Midnight's Children | Critical Essay by Robert Towers

This literature criticism consists of approximately 2 pages of analysis & critique of Midnight's Children.
This section contains 488 words
(approx. 2 pages at 300 words per page)
Buy the Critical Essay by Robert Towers

Critical Essay by Robert Towers

In the bleakness of its vision, Midnight's Children is in many ways the counterpart of V. S. Naipaul's India: A Wounded Civilization, which appeared three years ago. While it is possible to agree or disagree with Naipaul's sobering nonfictional assessment, it would be pointless to do either with Rushdie-Saleem's hyperbolic vision, which is that of a novelist who might at any point begin to laugh at his own intensity.

[In isolating any particular cluster of figures, events, and themes, one neglects scores of others.] Bombay movie stars, millionaire boy gurus, snake-charmers, soothsayers, sadhus, pop singers (Saleem's sister becomes one), purposefully deformed beggars, contortionists, extortionists, merchants, magicians, and servants…. The episodes in which they appear—some of them consisting of hardly more than a paragraph—are wonderfully brought to life, often charming, often shocking. One must not underestimate...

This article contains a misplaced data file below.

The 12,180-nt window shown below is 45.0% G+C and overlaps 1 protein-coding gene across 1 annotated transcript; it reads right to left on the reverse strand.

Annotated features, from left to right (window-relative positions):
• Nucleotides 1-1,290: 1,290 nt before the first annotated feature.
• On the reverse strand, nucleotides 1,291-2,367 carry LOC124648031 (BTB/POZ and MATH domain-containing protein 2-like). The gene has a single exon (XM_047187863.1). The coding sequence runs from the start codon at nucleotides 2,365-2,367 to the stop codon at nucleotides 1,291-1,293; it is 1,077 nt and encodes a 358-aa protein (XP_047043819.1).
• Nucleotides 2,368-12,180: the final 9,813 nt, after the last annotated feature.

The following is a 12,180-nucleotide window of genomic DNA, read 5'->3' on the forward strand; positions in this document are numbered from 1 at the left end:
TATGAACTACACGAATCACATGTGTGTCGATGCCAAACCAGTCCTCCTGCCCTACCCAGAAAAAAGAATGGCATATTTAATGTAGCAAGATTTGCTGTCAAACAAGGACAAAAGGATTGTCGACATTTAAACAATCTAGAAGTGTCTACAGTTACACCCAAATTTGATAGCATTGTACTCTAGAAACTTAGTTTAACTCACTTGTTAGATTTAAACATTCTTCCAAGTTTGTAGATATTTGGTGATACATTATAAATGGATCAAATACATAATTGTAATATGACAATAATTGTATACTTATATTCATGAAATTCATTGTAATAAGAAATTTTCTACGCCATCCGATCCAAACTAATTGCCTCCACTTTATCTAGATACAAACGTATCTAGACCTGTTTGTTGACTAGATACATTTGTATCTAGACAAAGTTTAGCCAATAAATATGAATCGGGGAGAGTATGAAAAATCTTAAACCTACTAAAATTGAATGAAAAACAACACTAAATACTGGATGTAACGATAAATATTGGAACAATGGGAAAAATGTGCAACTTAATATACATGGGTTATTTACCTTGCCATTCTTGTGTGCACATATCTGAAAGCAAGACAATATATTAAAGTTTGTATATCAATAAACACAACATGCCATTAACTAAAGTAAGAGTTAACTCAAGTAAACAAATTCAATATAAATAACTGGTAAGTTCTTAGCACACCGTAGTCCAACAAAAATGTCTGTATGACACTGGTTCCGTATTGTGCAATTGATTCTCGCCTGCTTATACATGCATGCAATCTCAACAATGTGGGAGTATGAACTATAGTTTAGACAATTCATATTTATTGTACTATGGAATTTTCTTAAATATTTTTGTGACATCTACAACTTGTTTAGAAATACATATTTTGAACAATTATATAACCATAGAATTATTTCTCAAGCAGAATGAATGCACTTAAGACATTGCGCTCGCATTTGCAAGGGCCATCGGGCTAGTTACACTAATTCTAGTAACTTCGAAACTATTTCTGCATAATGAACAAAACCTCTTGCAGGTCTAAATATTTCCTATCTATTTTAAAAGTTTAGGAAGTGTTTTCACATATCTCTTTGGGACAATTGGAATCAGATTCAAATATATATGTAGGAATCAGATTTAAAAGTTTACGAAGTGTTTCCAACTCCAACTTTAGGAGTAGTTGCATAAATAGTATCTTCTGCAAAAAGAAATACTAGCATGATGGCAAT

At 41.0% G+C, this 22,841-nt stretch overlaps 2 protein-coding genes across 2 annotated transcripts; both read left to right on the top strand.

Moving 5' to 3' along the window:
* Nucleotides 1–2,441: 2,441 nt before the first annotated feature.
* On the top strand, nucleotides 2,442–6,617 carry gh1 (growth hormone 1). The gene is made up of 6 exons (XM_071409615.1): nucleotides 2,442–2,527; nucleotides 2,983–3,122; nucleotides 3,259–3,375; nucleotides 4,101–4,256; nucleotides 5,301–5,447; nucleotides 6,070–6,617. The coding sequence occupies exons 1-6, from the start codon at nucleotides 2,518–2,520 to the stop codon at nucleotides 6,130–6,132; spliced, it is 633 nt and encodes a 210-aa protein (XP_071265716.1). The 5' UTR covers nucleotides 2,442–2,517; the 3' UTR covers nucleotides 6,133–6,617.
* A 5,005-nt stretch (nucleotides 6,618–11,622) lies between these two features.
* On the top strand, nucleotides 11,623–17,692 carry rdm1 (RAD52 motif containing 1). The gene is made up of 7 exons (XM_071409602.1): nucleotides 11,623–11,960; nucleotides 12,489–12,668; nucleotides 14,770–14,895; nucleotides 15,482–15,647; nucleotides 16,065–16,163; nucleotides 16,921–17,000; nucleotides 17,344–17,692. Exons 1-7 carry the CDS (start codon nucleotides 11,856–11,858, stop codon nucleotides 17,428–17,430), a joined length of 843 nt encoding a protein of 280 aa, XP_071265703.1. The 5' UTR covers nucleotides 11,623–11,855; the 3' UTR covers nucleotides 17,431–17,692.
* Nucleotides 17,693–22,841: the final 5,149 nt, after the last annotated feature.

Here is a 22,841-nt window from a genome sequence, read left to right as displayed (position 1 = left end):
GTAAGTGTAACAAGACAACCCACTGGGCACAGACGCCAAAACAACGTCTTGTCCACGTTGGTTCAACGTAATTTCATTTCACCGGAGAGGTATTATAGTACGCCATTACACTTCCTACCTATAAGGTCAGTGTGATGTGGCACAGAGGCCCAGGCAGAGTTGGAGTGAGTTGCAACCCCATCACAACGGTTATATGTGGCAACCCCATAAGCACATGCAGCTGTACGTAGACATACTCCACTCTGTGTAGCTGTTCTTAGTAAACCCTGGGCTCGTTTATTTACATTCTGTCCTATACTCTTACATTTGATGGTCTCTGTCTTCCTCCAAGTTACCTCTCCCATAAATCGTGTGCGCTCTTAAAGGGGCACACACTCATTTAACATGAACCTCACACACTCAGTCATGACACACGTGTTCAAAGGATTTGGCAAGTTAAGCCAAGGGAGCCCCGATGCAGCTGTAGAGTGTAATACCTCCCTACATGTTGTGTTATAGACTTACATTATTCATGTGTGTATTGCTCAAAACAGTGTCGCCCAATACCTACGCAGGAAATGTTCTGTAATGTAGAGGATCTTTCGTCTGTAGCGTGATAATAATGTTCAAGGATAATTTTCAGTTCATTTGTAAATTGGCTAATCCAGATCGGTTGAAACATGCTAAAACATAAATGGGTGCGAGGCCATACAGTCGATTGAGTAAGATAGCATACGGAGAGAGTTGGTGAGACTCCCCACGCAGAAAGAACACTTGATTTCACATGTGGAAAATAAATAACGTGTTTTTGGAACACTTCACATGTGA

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This section contains 488 words
(approx. 2 pages at 300 words per page)
Buy the Critical Essay by Robert Towers
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